When we launched our playoff with Dribbble last month, we asked designers to share what design means to them.
The end result was 238 rebounds from vastly different perspectives. Our entrants played around with type, icons and illustrations. Some graphics were self-explanatory. Some required a detailed explanation. All showed the passion designers have for what they do.
It was a difficult task, but our judges evaluated each entry based on multiple factors: how well it answered our prompt; creativity and originality; demonstration of technical skill; and popular vote. Our judging panel included Dribbble’s co-founder Dan Cederholm, Shopify’s Director of Design Verne Ho, and Shopify’s Director of Product Design Greg Beldam.
Without further ado, let’s announce the grand prize winner, followed by our two runner-ups and 10 honourable mentions.
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Grand Prize Winner
Design is Storytelling, by James Graves
Here's what James had to say about the inspiration behind his entry:
First off, I don't claim to be a "storyteller" as a designer but I am a strong believer that the things we make tell a story to their audience. The type of fonts, colors, illustrations, and textures set the scene in the type of story the piece is telling.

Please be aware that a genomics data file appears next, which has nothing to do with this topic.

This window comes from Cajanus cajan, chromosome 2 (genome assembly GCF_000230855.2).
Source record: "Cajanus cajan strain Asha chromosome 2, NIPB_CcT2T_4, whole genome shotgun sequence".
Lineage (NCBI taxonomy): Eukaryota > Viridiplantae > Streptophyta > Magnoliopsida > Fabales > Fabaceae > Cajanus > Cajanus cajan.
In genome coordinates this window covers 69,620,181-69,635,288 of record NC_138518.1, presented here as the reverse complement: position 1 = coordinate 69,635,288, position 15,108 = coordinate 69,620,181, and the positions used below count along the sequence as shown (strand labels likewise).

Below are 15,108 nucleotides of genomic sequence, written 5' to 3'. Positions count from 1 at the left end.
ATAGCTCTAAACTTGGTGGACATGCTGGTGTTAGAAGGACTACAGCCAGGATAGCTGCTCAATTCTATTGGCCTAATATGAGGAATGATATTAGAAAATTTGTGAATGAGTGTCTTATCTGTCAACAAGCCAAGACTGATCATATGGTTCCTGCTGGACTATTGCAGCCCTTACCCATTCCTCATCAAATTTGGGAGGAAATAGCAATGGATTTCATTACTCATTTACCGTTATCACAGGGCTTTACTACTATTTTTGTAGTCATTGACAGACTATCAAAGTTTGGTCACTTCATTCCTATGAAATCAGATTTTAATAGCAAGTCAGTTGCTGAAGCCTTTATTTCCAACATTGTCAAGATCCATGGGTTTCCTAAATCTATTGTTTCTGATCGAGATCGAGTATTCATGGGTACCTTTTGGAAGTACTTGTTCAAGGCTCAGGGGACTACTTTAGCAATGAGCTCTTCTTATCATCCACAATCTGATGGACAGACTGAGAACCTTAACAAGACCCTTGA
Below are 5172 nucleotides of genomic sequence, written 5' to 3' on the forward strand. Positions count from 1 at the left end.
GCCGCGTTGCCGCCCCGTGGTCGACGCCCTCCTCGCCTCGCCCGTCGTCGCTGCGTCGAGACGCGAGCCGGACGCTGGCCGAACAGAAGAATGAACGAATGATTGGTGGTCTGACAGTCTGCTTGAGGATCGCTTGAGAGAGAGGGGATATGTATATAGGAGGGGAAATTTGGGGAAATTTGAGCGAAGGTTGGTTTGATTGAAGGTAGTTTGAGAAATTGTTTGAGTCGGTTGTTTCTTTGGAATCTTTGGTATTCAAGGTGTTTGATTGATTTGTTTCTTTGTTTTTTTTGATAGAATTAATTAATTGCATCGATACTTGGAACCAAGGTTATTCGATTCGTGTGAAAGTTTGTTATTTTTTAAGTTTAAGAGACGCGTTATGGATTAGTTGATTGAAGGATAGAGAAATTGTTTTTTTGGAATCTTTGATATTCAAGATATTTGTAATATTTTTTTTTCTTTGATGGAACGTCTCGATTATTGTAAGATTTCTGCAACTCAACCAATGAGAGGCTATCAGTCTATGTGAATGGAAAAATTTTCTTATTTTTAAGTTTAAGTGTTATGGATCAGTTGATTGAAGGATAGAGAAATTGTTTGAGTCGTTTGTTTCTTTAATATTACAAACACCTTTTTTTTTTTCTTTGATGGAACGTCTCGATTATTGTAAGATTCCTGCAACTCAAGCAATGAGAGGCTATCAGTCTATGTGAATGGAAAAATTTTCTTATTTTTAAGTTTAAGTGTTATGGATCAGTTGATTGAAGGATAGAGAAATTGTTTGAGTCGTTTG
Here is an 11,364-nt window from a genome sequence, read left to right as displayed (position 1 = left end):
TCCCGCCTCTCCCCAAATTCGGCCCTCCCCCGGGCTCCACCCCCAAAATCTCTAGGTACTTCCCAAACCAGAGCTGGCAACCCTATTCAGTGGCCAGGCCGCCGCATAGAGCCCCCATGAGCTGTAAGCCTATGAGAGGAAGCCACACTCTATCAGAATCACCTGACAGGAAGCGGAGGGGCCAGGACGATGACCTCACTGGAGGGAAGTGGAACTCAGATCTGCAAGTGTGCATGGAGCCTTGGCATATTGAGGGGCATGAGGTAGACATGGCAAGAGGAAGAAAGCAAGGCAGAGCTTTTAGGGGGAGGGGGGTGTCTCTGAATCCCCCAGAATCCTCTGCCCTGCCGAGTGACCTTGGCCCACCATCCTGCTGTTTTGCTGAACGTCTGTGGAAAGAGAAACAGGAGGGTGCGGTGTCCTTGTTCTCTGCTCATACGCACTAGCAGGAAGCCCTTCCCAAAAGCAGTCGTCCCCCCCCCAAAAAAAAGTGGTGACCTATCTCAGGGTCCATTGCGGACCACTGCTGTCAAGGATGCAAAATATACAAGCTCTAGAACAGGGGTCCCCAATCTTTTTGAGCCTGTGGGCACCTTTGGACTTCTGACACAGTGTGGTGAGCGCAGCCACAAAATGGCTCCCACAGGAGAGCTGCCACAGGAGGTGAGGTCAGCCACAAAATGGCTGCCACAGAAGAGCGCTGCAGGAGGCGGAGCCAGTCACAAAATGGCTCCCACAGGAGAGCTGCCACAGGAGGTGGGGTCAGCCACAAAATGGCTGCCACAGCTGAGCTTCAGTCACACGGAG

I personally don't care for written word stories. I was diagnosed with dyslexia at a fairly young age and this led to me having a really hard time reading and ultimately learning traditionally. Words lost their meaning and I gained extra appreciation for visually-depicted stories.
Why make it a random scene? Growing up I would spend hours drawing elaborate scenes with my brothers. I remember one such drawing that consisted of 20 or 30 animals getting ready for a race. There were lions wearing short shirts, snakes applying Vaseline to their underbellies, and sneaker-wearing rhinos. Every character had a name and a backstory even though no one but us would know it. We had hundreds of such drawings. It was like we were making stills from movies that we had all, somehow, played in our head. Pretty wild. I love this part of my past and really wanted to tap in to it for this piece.
I took a lot of style inspiration from Zelda Wind Waker and a vintage Peter Pan pop-up book. I wanted the scene to have a certain adventurous feel to it and eventually landed on a nautical theme. So while this direction is abstract, the overall intentional story I am trying to convey is one of happy, adventurous, childhood nostalgia.
James also shared some additional photos of his incredible pop-up scene:
Design is a Sense of Childlike Wonder, by Shauna Lynn Panczyszyn
Design is a Journey, by Zachary Smith
Design is Everywhere, by Sebastiano Guerriero
Design is Natural, by Matthew Smith
Design is Mind Control, by Jeff Ross
Design is Equal Parts Idea & Craft, by Allan Peters
Design is Where I Found My People, by Ryan Hamrick
Design is a Lie, by Jason Bowman
Design is _________, by Mo Mozafarian
Design is Creation, by Leah Ray
Design is Finding Solutions, by Nathan Roberts
Design is Solving Problems by Dekker Slade
Thanks to all who entered! Feel free to share what design means to you in the comments below.
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